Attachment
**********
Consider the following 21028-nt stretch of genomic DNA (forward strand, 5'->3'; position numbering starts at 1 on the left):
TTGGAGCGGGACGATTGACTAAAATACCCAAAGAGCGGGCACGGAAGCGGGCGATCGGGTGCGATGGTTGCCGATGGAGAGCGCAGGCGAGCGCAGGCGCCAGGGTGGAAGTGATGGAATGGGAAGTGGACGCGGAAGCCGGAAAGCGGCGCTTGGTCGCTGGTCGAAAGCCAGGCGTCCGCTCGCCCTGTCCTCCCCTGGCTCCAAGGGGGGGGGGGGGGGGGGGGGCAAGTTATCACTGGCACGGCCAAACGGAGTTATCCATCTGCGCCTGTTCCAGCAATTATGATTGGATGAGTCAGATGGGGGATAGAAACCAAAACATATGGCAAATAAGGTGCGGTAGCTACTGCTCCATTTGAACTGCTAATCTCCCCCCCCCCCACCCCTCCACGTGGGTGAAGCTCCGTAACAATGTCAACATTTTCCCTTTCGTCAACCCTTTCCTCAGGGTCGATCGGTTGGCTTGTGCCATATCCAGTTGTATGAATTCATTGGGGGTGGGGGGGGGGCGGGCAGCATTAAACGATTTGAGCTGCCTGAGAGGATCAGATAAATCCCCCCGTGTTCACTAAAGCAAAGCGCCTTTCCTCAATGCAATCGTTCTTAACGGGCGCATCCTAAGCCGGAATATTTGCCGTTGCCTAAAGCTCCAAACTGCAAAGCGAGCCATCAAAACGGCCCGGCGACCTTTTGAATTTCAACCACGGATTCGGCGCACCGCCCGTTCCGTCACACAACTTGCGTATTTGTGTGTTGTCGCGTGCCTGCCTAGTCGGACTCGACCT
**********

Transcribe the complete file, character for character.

Consider the following 21028-nt stretch of genomic DNA (forward strand, 5'->3'; position numbering starts at 1 on the left):
TTGGAGCGGGACGATTGACTAAAATACCCAAAGAGCGGGCACGGAAGCGGGCGATCGGGTGCGATGGTTGCCGATGGAGAGCGCAGGCGAGCGCAGGCGCCAGGGTGGAAGTGATGGAATGGGAAGTGGACGCGGAAGCCGGAAAGCGGCGCTTGGTCGCTGGTCGAAAGCCAGGCGTCCGCTCGCCCTGTCCTCCCCTGGCTCCAAGGGGGGGGGGGGGGGGGGGGGCAAGTTATCACTGGCACGGCCAAACGGAGTTATCCATCTGCGCCTGTTCCAGCAATTATGATTGGATGAGTCAGATGGGGGATAGAAACCAAAACATATGGCAAATAAGGTGCGGTAGCTACTGCTCCATTTGAACTGCTAATCTCCCCCCCCCCCACCCCTCCACGTGGGTGAAGCTCCGTAACAATGTCAACATTTTCCCTTTCGTCAACCCTTTCCTCAGGGTCGATCGGTTGGCTTGTGCCATATCCAGTTGTATGAATTCATTGGGGGTGGGGGGGGGGCGGGCAGCATTAAACGATTTGAGCTGCCTGAGAGGATCAGATAAATCCCCCCGTGTTCACTAAAGCAAAGCGCCTTTCCTCAATGCAATCGTTCTTAACGGGCGCATCCTAAGCCGGAATATTTGCCGTTGCCTAAAGCTCCAAACTGCAAAGCGAGCCATCAAAACGGCCCGGCGACCTTTTGAATTTCAACCACGGATTCGGCGCACCGCCCGTTCCGTCACACAACTTGCGTATTTGTGTGTTGTCGCGTGCCTGCCTAGTCGGACTCGACCT